Technology and Science of Additive Manufacturing Continues to Advance
Over the next 5-10 years, AM will become the standard manufacturing technology. Innovative designs enabled by generative design methods based on AI algorithms and the use of new materials will become common when removed from the constraints of traditional manufacturing processes. Additionally, these designs will be part of a continuously improving process of production efficiency and optimization. AM and its complementary technologies will allow for more consolidation of individual parts, and a more streamlined manufacturing process overall, with these designs requiring less assembly time and reduced maintenance in the field.
One area where AM is evolving significantly is in direct manufacturing. This where, due to the advancement of next generation of 3D printing machines, AM is beginning to be adopted for more volume production capacities. As more companies produce printed parts in larger volumes, and at scale, the price points for additive technology and materials continues to drop. Moreover, as printing techniques and part resolution continuously improve, and newly developed “digitally” materials consisting of tunable micro-structures emerge, this will usher in a new dimension of applied material science and advanced production processes.
Generative Design is Changing the Additive Manufacturing Process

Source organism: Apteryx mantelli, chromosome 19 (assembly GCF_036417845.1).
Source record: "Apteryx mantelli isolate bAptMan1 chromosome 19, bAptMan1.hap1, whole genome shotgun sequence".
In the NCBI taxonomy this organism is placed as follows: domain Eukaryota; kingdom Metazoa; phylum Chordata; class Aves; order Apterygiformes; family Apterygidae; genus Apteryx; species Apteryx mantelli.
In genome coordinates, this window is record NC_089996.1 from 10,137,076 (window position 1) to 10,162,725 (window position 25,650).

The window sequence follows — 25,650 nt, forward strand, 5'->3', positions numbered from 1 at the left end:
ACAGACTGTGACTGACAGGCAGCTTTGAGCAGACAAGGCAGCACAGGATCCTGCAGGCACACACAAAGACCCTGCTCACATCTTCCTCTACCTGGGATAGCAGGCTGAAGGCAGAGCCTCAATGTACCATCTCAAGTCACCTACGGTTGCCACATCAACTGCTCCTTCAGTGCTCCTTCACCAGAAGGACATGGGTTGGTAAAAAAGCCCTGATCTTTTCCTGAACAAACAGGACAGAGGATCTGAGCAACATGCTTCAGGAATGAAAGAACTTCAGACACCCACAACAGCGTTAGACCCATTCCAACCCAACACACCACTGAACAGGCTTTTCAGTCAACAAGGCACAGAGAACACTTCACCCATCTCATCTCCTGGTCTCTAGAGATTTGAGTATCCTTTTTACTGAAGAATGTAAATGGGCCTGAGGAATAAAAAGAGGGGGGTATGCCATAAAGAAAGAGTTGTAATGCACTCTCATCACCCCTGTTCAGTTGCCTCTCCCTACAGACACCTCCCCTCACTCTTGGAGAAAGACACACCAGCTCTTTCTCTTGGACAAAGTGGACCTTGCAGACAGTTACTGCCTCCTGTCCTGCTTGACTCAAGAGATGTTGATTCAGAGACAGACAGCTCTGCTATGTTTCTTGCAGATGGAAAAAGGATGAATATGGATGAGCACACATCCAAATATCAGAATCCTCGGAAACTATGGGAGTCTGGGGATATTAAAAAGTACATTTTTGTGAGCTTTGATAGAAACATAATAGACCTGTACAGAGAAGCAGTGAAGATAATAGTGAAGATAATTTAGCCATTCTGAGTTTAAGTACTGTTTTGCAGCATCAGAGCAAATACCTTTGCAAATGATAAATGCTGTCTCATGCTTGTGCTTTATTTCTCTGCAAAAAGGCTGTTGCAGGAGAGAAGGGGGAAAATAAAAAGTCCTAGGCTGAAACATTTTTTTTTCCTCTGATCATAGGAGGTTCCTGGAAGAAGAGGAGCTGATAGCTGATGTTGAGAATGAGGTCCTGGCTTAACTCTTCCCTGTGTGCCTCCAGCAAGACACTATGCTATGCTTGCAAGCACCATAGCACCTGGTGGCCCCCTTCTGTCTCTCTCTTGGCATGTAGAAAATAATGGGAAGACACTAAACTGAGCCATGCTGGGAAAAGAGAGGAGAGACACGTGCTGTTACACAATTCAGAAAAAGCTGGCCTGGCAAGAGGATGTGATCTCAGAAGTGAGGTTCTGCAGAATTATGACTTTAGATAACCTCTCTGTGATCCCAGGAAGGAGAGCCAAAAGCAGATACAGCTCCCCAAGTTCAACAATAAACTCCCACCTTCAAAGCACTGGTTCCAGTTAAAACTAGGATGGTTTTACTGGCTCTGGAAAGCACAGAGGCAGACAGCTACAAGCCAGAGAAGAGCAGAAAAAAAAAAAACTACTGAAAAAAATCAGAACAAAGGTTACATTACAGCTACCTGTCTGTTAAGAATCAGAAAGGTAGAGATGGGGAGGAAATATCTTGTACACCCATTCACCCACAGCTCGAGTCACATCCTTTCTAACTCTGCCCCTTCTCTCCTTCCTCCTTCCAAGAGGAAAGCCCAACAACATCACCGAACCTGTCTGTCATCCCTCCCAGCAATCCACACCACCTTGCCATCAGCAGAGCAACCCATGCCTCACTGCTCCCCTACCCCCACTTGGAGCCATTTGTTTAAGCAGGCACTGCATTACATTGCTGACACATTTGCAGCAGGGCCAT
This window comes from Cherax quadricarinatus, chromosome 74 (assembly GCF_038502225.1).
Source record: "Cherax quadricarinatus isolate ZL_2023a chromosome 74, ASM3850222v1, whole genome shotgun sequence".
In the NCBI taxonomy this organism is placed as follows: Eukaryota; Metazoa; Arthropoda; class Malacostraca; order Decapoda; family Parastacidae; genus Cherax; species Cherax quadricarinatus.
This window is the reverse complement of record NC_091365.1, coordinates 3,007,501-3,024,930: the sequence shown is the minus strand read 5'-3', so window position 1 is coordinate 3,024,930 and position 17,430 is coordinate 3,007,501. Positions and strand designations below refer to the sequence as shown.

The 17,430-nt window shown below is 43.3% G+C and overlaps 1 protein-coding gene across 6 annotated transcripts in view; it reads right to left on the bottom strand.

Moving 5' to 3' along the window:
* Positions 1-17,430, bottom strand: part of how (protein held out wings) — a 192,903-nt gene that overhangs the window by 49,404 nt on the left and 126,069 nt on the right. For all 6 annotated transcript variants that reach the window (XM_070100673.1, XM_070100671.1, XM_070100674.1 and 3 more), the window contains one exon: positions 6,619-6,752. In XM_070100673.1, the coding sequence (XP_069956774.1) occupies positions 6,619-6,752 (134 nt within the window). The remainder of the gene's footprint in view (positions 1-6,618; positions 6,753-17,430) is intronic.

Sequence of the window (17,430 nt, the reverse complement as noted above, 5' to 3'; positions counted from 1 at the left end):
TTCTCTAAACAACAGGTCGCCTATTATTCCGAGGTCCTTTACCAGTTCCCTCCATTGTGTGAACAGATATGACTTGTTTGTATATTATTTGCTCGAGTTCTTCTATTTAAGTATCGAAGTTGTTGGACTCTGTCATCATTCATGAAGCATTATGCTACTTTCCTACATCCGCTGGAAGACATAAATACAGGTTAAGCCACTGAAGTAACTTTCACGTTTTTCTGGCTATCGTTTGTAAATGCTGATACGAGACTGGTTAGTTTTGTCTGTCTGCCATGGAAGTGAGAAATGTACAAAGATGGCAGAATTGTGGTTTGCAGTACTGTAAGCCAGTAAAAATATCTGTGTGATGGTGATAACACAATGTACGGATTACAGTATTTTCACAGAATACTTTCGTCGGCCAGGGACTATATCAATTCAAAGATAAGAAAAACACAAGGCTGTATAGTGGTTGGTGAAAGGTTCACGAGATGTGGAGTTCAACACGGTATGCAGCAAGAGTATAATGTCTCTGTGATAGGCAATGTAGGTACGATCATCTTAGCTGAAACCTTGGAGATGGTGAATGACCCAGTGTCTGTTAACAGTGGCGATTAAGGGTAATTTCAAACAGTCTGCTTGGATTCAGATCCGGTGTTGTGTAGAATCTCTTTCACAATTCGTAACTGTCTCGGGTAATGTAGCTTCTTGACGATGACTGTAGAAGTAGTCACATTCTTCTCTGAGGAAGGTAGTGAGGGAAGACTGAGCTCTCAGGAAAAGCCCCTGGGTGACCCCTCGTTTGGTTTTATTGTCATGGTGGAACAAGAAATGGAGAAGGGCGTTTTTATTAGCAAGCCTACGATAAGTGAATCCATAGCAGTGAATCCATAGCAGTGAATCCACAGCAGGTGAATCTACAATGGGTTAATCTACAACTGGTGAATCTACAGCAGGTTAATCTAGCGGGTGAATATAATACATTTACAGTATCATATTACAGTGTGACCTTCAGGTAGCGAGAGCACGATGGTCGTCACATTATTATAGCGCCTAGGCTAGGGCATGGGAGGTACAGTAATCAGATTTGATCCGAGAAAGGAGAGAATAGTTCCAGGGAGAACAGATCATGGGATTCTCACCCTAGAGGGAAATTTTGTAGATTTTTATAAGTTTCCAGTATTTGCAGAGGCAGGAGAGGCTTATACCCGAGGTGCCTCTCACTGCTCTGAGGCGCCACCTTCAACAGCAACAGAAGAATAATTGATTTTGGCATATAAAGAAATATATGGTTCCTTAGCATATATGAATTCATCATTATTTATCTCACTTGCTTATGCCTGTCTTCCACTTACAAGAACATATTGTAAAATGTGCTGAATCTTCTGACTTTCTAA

Generative Design is an iterative process that generates multiple design outputs that meet predefined constraints and requirements for fit, form, and function. One of the primary benefits of generative design is that it is a fast method for exploring multiple design possibilities. For example, this design technique allows many hundreds, if not thousands, of possible solutions to be evaluated in a relatively short timeframe.
This is possible, because generative design is based on AI. Using machine learning techniques and algorithms developed for iterative pattern matching, many variations of designs can be developed based on a primary set of constraints, allowing the designer to evaluate many designs to find the optimal one that fits the requirements. This generative design process is made to order for AM. Engineers can focus on a variety of constraints, such light-weighting, optimal strength to weight ratio, fit, and a number of functional requirements that best meet the design requirements.
Today’s AM technology, such as with leading PLM solution providers, is leading the way with comprehensive generative design solutions developed specifically for the AM process, from part design to manufacturing. These AM solutions approach the AM process from a lifecycle perspective, starting with the specific part requirements for specific industries, such as automotive, aerospace & defense, medical equipment, and even consumer goods. The lifecycle begins with discovering the right material and the application with in-silico materials simulation engineering to find the optimal compound. Next is function-driven generative design, followed by the manufacturing process definition and production planning of the part.
Advanced Simulation Technology Validates AM Produced Parts